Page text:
Postpone your detox and eat your way through Penang with this food travel guide
As a child, Penang never excited me. This highly congested city is the birthplace of a man whom I have great admiration for, my father. Like a spoiled and westernized brat, this multicultural hub, was far too “dirty” for my liking. I detested the open aired restaurants, opting to stay in an air-conditioned car while my family, the locals, dined loudly in enjoyment.
Looking back, I can’t help but laugh. As we all know, fifty percent of the magic is to soak in the environment and embrace its imperfections. You can have the finest food, but if it’s not with the right crowd or you’re in a sterile environment, you’re not going to enjoy your meal. And that, to me, is what Penang represents. It is a city of character, a melting pot of Chinese, Indian and British influences, with a fractured infrastructure.
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If you’re looking for a beach getaway that welcomes you with beautiful pristine waters, look away. Though there are a bevy of resorts situated on the coastlines of Batu Ferringhi, you’re better off staying in Georgetown where the real deal is.
Colonized by the British in 1786, much of Penang’s past and current architecture reflects a time of diversity. As a key port for trade, there was an influx of spices and foreign ingredients that contributed to the vibrant food scene that Penang is notoriously known for. So if you’re only visiting for the weekend, do as the locals do and eat till your heart’s content.
The craftsmanship and methodology behind every dish takes hours of preparation. That is why open aired dining halls called Hawker Centers are a staple and where locals, like my family, flock to. Bring wet tissues (you’re going to sweat a lot), buy a portable fan and indulge. There’s no such thing as menus. Just your average grandmothers and fathers serving an old family recipe, not caring a damn about how it looks or whether it is Instagram-worthy.
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DELICIOUS LOCAL FOOD FOR THE ADVENTUROUS
In Penang, the food does the talking and you must visit with an open mind. You have to be adventurous. For instance, the city’s signature Assam Laksa is a compact bowl of noodles that warrants a few tries before passing judgment. Each spoonful is packed with flavor, surprising you with hints of sweet, sour and spicy aromas. At first bite, your palette is shocked by a strong fishy scent, which, in seconds, is overpowered by a fresh, yet zesty note that makes the dish incredibly refreshing. In just one bite, your taste buds are taken on a rollercoaster where every drop provides a sensation of enjoyment. Try Penang’s best Assam Laksa at Penang Air Itam Laksa.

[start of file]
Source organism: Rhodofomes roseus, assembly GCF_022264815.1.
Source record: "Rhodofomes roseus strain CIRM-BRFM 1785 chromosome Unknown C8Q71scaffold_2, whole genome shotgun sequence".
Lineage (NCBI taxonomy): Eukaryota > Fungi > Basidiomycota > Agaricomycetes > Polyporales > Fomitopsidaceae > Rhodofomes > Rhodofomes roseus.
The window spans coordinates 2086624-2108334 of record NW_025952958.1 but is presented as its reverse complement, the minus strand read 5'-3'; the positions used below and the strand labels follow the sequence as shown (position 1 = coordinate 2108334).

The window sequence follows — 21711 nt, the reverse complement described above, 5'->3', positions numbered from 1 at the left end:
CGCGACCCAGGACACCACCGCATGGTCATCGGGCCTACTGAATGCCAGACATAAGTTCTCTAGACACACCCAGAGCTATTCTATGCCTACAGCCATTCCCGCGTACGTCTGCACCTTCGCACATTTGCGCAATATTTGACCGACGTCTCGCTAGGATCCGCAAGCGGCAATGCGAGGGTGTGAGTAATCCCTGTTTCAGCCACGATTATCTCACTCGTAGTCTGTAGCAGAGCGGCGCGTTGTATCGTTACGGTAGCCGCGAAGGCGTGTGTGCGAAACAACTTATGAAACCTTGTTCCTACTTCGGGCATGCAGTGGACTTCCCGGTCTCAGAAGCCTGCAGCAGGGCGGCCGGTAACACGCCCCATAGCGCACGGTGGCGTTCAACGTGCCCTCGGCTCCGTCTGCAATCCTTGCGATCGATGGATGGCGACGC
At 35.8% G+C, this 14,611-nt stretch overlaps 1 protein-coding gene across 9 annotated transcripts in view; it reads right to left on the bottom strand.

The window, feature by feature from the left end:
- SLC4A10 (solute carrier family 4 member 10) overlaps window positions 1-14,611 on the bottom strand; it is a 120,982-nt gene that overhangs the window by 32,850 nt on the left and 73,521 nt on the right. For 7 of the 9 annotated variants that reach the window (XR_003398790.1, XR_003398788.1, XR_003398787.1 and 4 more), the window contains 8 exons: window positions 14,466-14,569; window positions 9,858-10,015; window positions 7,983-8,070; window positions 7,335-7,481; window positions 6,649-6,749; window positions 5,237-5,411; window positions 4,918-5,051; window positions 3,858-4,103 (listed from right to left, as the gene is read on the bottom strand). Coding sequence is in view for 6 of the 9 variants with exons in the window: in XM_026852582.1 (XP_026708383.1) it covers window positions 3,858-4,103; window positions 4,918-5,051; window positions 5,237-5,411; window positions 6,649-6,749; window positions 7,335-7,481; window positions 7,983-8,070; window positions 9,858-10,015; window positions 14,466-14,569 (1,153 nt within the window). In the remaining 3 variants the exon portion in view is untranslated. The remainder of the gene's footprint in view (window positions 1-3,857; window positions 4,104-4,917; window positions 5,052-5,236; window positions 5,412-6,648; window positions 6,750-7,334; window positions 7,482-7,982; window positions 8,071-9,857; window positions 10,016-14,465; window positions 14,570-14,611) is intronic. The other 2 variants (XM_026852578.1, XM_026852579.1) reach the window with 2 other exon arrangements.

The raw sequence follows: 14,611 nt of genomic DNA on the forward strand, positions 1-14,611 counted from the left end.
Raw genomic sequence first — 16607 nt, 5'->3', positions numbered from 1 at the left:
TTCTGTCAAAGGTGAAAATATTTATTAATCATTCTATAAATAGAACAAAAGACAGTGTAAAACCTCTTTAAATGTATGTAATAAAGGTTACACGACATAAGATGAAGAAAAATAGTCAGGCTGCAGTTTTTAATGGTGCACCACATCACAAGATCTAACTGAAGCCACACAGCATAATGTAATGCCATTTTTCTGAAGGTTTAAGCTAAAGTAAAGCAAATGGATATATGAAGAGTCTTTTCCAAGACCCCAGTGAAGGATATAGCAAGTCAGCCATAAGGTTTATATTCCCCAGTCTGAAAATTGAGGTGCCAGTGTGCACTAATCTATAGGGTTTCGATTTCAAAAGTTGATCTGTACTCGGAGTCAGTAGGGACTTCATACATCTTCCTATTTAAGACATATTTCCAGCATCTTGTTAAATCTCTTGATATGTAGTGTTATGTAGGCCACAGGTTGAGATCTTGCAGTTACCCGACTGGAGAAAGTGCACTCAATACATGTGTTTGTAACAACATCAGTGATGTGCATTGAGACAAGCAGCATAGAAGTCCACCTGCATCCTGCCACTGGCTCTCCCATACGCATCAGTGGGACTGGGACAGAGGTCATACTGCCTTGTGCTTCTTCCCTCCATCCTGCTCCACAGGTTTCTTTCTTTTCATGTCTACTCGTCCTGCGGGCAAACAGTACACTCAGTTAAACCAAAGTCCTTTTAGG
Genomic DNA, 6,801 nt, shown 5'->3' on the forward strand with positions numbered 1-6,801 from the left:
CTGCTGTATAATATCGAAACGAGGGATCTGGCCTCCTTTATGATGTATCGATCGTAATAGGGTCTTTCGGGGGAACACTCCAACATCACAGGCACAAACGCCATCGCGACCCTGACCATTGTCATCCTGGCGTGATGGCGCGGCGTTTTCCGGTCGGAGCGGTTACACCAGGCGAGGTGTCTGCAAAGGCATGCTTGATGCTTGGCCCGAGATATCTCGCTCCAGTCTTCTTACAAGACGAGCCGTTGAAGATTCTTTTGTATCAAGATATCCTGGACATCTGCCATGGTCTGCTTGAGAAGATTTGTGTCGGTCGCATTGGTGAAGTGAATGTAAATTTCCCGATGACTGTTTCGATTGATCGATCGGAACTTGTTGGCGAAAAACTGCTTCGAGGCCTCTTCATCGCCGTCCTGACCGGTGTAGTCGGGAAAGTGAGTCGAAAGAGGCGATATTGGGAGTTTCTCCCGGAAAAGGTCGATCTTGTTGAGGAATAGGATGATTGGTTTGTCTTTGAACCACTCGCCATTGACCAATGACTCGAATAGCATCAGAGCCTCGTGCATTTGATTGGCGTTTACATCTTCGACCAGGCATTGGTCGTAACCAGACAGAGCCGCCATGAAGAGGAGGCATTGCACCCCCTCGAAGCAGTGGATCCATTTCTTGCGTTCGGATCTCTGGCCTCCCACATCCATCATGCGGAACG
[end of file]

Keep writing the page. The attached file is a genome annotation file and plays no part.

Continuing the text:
Being greedy is advised. With each dish ranging from US$1 to $2, order like the Italians and let your heart sing. It is impossible to diet and it would be a shame if you left without trying Penang’s Char Kuey Teow (flat rice noodle cooked on a hot wok with eggs, shrimp and bean sprouts), Hokkien Mee (egg noodles soaked in a rich prawn broth garnished with fried garlic) and Nyonya Kuih (sweet glutinous rice absorbed in coconut milk and infused by the scent of Pandan leaves). Visit Moh Teng Pheow, an old school, hole-in-the-wall bakery for homemade Kuih (cake).
Traditional Malaysian dishes like Roti Canai (savory pancakes dipped in fish or chicken curry), Nasi Lemak (coconut rice accompanied by a hard-boiled egg, sambal (prawn paste) and anchovies, served on a banana leaf) and Ice Kacang (shaved ice served with syrup, condensed milk, corn, beans and jelly) are also worthy of a try.
OLD SCHOOL LODGING
So if you’re planning to visit Penang, be near the food. Stay at the Eastern & Oriental Hotel where you’re transported back into colonial times.
What makes this hotel special is their effort to maintain its heritage. Rooms are spacious, white bath tubs are situated on its own and by every bed there is an old school phone worthy of an Instagram post. All that is missing is a private butler, dressed in a tuxedo with white gloves to serve. But that is the beauty of Penang, there is nothing pretentious about it.
Fifteen minutes away is Lebuh Acheh, a tourist hotspot with a smart marketing gimmick. This is known as Penang’s art district and is a UNESCO World Heritage Site.
It is filled with witty murals hidden around the area and carefully curated to draw attention to vintage shops, new cafes, an old dealer shop with a group of uncles reminiscing of the past and more. The hunt for each painting is a great way to explore on foot or by bike. Don’t be lazy and walk. Sweat off the calories and have some Insta-fun with your travel buddy.
Ultimately, there is a reason why people return to Penang and it’s the food calling to them. Other than family, that’s definitely what keeps me coming back for more.
If you are planning to visit Penang, see this safe travel resource from Traveloka to know more about the current health and safety travel requirements of Malaysia.